'I am fit for no one now,' said Theodora, bluntly.
'Ah, my dear!--But I don't know why I should wish you to marry; I could never do without you.'
'That's the most sensible thing you have said yet, mamma.'
But Theodora wished herself less necessary at home, when, in a few weeks more, she had to gather that matters were going on well from the large round-hand note, with nursery spelling and folding, in which Johnnie announced that he had a little brother.
An interval of peace to Violet ensued. Arthur did not nurse her as in old times; but he was gentle and kind, and was the more with her as the cough, which had never been entirely removed, was renewed by a chill in the first cold of September. All went well till the babe was a week old, when Arthur suddenly announced his intention of asking for a fortnight's leave, as he was obliged to go to Boulogne on business.
Here was a fresh thunderbolt. Violet guessed that Mr. Gardner was there, and was convinced that, whatever might be Arthur's present designs, he would come back having taken a house at Boulogne. He answered her imploring look by telling her not to worry herself; he hoped to get 'quit of the concern,' and, at any rate, could not help going. She suggested that his cough would bear no liberties; he said, change of air would take it off, and scouted her entreaty that he would consult Mr. Harding. Another morning, a kind careless farewell, he was gone!
Poor Violet drew the coverlet over her head; her heart failed her, and she craved that her throbbing sinking weakness and feverish anxiety might bring her to her final rest. When she glanced over the future, her husband deteriorating, and his love closed up from her; her children led astray by evil influences of a foreign soil; Johnnie, perhaps, only saved by separation--Johnnie, her precious comforter; herself far from every friend, every support, without security of church ordinances--all looked so utterly wretched that, as her pulses beat, and every sensation of illness was aggravated, she almost rejoiced in the danger she felt approaching.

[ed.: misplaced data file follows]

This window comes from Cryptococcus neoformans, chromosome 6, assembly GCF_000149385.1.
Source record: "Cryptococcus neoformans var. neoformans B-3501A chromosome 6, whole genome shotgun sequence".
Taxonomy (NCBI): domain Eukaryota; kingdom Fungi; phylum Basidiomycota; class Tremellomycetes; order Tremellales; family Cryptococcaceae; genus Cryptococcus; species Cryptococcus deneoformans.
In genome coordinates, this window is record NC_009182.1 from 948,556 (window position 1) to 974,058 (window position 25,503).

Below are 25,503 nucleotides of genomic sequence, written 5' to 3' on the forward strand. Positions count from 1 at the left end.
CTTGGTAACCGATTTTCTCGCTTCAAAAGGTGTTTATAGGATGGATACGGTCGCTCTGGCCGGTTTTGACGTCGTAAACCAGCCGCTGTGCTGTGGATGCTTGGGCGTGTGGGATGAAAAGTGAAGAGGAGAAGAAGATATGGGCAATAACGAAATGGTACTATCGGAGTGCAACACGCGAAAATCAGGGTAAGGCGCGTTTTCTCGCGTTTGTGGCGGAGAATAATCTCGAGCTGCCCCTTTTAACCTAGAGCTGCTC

Nothing but her infant's voice could have recalled her to a calmer mind, and brought back the sense that she was bound to earth by her children. She repented as of impatience and selfishness, called back her resolution, and sought for soothing. It came. She had taught herself the dominion over her mind in which she had once been so deficient. Vexing cares and restless imaginings were driven back by echoes of hymns and psalms and faithful promises, as she lay calm and resigned, in her weakness and solitude, and her babe slept tranquilly in her bosom, and Johnnie brought his books and histories of his sisters; and she could smile in thankfulness at their loveliness of to-day, only in prayer concerning herself for the morrow. She was content patiently to abide the Lord.